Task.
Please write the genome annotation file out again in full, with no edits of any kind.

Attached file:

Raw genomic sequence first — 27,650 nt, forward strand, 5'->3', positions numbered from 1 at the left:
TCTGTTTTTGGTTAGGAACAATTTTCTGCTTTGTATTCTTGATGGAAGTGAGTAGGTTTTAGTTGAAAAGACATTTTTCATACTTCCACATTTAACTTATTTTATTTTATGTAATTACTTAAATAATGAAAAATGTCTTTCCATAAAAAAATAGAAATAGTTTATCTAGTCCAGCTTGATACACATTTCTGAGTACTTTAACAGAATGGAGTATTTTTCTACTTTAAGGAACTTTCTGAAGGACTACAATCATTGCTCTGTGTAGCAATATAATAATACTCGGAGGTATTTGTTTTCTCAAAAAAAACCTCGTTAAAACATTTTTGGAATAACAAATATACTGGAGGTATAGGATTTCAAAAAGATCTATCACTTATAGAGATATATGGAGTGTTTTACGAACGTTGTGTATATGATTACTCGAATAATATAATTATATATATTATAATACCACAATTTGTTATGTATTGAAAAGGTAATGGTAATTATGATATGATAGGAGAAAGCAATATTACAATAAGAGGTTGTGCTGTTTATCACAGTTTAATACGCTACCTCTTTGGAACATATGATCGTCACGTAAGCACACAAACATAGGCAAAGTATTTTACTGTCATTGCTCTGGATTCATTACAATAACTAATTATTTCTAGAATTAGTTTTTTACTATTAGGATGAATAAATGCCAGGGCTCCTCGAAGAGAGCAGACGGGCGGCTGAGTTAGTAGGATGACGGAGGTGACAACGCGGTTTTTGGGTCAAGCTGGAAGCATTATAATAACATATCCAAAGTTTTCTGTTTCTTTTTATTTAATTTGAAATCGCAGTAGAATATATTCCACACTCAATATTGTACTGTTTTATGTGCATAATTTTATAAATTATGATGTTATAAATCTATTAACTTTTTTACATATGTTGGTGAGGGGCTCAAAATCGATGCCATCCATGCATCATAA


Raw genomic sequence first — 27,650 nt, forward strand, 5'->3', positions numbered from 1 at the left:
TCTGTTTTTGGTTAGGAACAATTTTCTGCTTTGTATTCTTGATGGAAGTGAGTAGGTTTTAGTTGAAAAGACATTTTTCATACTTCCACATTTAACTTATTTTATTTTATGTAATTACTTAAATAATGAAAAATGTCTTTCCATAAAAAAATAGAAATAGTTTATCTAGTCCAGCTTGATACACATTTCTGAGTACTTTAACAGAATGGAGTATTTTTCTACTTTAAGGAACTTTCTGAAGGACTACAATCATTGCTCTGTGTAGCAATATAATAATACTCGGAGGTATTTGTTTTCTCAAAAAAAACCTCGTTAAAACATTTTTGGAATAACAAATATACTGGAGGTATAGGATTTCAAAAAGATCTATCACTTATAGAGATATATGGAGTGTTTTACGAACGTTGTGTATATGATTACTCGAATAATATAATTATATATATTATAATACCACAATTTGTTATGTATTGAAAAGGTAATGGTAATTATGATATGATAGGAGAAAGCAATATTACAATAAGAGGTTGTGCTGTTTATCACAGTTTAATACGCTACCTCTTTGGAACATATGATCGTCACGTAAGCACACAAACATAGGCAAAGTATTTTACTGTCATTGCTCTGGATTCATTACAATAACTAATTATTTCTAGAATTAGTTTTTTACTATTAGGATGAATAAATGCCAGGGCTCCTCGAAGAGAGCAGACGGGCGGCTGAGTTAGTAGGATGACGGAGGTGACAACGCGGTTTTTGGGTCAAGCTGGAAGCATTATAATAACATATCCAAAGTTTTCTGTTTCTTTTTATTTAATTTGAAATCGCAGTAGAATATATTCCACACTCAATATTGTACTGTTTTATGTGCATAATTTTATAAATTATGATGTTATAAATCTATTAACTTTTTTACATATGTTGGTGAGGGGCTCAAAATCGATGCCATCCATGCATCATAA